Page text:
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  • The Mazda 5 is a generally well-received vehicle, with a reliability rating of 4 out of 5 according to RepairPal.
  • Drivers praise the Mazda 5 for its reliability, spacious interiors, and easy handling.
  • The Mazda 5 is not perfect, and its most common problems include a slipping clutch, air conditioning issues, and noise from the chassis.

The Mazda 5 is a minivan known for its reliability, spacious interiors, and easy handling. Declining sales may have pushed the Mazda 5 out of the North American market, but it’s still a well-loved model.

Is the Mazda 5 Reliable?

The Mazda 5 is a reliable minivan. RepairPal gives this model an above-average reliability rating of 4.0 out of 5.0, ranking it 22nd out of 36 vehicles in its class. The Mazda 5 has an average annual repair cost of $581, which is around the typical repair cost of other compact vehicles ($526) but significantly lower than other vehicle models ($652).

The Mazda 5 also has a relatively low frequency of unscheduled repairs. You can expect to bring this vehicle to the shop for sudden repairs around 0.4 times per year. This is around the average repair frequency for compact cars (0.3) and other vehicles in general (0.4). Lastly, the probability of having major repairs done on the Mazda 5 is only 10%. Compared to that of compact cars (11%) and other vehicles in general (12%), the probability of Mazda 5 needing major repairs is relatively low.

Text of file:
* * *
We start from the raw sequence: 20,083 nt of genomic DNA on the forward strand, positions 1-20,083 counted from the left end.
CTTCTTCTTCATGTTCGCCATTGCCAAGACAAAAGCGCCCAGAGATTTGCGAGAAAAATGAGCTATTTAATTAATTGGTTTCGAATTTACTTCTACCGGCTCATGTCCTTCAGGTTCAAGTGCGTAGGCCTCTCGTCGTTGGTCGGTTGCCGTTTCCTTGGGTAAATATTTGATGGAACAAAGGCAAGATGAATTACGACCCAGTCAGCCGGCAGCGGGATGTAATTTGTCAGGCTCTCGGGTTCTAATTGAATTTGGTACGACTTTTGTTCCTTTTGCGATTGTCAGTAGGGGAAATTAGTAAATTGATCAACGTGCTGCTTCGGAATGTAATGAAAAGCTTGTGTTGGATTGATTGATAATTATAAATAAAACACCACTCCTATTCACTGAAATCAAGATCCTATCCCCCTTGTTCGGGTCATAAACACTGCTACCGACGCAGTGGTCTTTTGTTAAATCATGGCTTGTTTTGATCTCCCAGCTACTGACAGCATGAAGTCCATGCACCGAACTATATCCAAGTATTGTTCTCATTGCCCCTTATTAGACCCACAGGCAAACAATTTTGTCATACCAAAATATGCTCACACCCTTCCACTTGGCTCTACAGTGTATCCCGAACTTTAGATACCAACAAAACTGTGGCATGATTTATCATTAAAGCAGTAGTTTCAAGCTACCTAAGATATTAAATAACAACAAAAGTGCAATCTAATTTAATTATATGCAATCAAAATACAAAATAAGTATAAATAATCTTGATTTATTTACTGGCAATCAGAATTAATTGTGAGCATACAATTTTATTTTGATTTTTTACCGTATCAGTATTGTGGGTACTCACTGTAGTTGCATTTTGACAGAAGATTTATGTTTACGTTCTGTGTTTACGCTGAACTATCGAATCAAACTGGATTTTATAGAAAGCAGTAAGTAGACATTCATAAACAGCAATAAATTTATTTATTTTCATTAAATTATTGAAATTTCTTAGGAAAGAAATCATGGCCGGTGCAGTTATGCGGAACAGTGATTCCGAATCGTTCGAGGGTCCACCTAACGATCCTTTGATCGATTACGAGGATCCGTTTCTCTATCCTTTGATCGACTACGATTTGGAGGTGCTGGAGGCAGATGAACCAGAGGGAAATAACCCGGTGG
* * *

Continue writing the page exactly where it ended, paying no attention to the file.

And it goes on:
Proper care is essential in keeping a vehicle on the road longer. With regular maintenance, you can expect a Mazda 5 to last 200,000 miles or longer.

2012 mazda 5
The Mazda 5 is a minivan known for its reliability, spacious interiors, and easy handling. Image source: Flick | RL GNZLZ

Top Mazda 5 Problems

The Mazda 5 may be a reliable vehicle, but there are also a few major issues that affect certain model years. Below are some of the most widely reported Mazda 5 problems:

Slipping Clutch

Manual transmission 2012 Mazda 5s have a serious problem with their clutch. Affected owners have reported encountering this problem at around 50,000 miles. According to the owners, they were on their daily drives when all of a sudden, their vehicles refused to accelerate. Many have turned to their local dealerships for answers, but they were told that there were no technical service bulletins (TSBs) or recalls for this specific issue. Most of the affected owners have resorted to replacing their vehicle’s clutch, which cost them an average of $1,100.

While there are no specific TSBs that specifically address the slipping clutch issue, Mazda did release a TSB to address a transmission-related issue with certain Mazda 5 units. TSB #05-002/13, which was released in March 2013, tried to remind owners to use the correct transmission fluid for their vehicles. However, this TSB is only for Mazda 5s equipped with manual transmissions.